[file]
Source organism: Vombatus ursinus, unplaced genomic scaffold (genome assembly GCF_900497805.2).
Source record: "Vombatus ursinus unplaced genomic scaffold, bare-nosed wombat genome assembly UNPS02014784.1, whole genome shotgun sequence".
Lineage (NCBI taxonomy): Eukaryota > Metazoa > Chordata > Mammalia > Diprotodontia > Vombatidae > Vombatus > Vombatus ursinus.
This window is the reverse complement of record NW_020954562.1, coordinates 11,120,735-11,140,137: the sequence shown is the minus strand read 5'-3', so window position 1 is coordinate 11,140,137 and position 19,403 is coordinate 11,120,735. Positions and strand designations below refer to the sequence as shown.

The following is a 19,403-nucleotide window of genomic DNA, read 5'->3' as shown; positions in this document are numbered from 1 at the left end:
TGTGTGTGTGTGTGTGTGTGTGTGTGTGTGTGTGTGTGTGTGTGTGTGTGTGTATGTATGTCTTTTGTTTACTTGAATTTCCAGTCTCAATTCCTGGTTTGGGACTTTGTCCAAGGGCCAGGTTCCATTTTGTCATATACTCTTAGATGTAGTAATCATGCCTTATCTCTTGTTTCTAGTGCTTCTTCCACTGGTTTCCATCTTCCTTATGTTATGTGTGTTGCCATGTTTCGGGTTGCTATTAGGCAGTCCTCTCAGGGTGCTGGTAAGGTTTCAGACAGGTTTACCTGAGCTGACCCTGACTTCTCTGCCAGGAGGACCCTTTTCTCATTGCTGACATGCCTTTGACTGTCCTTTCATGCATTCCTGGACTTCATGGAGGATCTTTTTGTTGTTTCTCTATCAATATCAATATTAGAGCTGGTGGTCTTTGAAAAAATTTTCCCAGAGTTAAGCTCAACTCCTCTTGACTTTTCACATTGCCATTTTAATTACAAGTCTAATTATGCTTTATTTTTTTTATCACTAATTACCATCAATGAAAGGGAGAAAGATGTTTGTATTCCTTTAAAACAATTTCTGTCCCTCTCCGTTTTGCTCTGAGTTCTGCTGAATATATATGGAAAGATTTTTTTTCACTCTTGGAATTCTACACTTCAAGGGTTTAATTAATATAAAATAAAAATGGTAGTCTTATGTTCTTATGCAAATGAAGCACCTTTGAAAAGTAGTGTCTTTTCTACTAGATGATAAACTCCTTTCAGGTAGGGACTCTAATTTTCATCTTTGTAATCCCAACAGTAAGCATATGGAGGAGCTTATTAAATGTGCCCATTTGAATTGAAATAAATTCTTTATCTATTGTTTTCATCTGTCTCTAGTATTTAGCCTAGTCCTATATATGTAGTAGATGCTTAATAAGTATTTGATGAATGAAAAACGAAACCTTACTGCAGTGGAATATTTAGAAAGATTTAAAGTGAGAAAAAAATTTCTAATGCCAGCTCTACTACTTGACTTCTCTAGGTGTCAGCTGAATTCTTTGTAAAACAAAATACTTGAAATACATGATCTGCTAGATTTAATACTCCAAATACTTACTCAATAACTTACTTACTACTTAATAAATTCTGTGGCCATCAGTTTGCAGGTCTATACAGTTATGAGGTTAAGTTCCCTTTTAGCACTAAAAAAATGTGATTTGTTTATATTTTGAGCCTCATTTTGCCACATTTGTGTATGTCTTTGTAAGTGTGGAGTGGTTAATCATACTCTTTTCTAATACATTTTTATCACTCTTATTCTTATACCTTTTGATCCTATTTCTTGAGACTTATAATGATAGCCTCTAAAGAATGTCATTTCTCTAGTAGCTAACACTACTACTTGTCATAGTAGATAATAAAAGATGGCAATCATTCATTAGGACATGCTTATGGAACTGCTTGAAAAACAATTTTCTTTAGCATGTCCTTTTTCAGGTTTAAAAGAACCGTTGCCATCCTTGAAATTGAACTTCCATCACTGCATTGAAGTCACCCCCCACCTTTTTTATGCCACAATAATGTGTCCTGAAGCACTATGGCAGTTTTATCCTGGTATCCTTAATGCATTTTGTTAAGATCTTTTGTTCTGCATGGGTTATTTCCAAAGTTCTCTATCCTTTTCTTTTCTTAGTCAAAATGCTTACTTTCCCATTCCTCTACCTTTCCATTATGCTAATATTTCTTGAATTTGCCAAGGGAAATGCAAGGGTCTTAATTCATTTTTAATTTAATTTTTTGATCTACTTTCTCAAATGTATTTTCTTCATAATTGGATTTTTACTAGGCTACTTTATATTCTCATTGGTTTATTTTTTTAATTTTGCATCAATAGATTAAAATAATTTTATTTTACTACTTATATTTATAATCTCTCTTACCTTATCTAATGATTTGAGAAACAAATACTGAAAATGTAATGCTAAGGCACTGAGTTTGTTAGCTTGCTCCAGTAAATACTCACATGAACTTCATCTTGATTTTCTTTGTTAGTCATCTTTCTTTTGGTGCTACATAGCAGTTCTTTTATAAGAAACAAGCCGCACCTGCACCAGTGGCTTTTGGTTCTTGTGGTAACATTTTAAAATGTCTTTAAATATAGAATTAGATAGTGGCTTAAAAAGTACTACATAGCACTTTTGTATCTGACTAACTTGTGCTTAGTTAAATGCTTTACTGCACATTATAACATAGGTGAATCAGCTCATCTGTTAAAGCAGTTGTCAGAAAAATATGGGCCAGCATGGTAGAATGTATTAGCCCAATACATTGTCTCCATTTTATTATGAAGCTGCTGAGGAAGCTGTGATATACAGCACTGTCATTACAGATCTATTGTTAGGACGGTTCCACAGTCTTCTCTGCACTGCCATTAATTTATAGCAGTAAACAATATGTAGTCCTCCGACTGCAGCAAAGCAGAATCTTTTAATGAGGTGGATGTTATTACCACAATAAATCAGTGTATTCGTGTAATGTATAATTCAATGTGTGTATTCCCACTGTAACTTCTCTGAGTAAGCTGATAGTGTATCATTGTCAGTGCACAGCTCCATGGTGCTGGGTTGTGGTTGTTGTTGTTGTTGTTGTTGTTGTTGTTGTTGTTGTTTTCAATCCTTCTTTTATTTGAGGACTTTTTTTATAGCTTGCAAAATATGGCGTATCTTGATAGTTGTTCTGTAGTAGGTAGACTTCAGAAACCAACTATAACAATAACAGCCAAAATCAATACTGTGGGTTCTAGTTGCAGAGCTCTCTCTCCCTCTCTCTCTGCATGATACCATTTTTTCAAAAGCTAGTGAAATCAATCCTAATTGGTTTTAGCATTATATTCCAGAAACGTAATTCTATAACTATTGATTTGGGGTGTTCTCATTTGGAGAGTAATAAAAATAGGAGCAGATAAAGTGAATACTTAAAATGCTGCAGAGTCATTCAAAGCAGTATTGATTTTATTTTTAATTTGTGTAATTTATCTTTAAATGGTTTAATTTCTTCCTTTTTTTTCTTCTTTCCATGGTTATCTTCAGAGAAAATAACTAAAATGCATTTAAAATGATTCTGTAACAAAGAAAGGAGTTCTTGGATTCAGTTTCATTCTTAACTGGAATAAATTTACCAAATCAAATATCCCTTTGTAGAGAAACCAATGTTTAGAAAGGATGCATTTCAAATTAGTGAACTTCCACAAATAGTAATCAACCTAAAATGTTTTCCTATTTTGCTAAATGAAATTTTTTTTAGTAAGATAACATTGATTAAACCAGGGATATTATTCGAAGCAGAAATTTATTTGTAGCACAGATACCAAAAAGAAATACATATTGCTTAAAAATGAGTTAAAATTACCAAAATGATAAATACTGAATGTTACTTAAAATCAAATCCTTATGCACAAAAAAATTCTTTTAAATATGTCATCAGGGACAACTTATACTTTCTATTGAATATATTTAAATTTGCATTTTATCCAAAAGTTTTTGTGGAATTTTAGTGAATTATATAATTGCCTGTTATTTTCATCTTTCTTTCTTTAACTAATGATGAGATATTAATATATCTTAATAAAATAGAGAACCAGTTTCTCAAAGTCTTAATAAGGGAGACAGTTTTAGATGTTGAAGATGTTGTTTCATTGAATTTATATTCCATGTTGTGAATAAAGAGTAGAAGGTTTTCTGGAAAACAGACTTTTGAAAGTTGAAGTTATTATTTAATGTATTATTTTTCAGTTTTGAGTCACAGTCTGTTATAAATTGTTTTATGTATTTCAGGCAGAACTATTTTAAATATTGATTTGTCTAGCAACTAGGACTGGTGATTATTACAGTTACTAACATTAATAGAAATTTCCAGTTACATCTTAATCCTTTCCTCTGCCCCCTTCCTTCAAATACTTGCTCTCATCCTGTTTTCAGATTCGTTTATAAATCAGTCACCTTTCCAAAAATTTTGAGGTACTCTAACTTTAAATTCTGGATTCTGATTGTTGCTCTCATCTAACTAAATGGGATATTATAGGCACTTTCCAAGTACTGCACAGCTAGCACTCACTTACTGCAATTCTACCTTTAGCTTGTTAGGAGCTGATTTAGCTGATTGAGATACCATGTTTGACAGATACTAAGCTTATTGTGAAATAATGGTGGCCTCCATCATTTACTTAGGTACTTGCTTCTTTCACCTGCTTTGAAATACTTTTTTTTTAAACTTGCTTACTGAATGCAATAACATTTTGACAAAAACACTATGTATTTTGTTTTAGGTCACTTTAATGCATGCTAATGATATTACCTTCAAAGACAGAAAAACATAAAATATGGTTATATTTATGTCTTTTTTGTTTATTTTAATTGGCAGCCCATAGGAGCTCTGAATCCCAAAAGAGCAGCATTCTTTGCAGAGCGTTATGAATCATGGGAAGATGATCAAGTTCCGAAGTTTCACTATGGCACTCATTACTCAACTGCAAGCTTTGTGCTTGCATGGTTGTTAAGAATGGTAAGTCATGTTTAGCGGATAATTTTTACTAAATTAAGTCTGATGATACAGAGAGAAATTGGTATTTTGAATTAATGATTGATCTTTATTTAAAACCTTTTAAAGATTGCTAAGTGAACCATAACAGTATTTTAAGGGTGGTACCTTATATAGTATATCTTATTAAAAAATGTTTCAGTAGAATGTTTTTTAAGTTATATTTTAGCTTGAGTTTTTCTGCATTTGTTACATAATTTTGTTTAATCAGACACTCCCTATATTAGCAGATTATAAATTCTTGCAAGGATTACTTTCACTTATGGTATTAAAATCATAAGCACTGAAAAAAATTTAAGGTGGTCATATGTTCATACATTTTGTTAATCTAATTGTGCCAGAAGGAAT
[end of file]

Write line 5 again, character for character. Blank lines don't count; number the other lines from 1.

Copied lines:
The following is a 19,403-nucleotide window of genomic DNA, read 5'->3' as shown; positions in this document are numbered from 1 at the left end: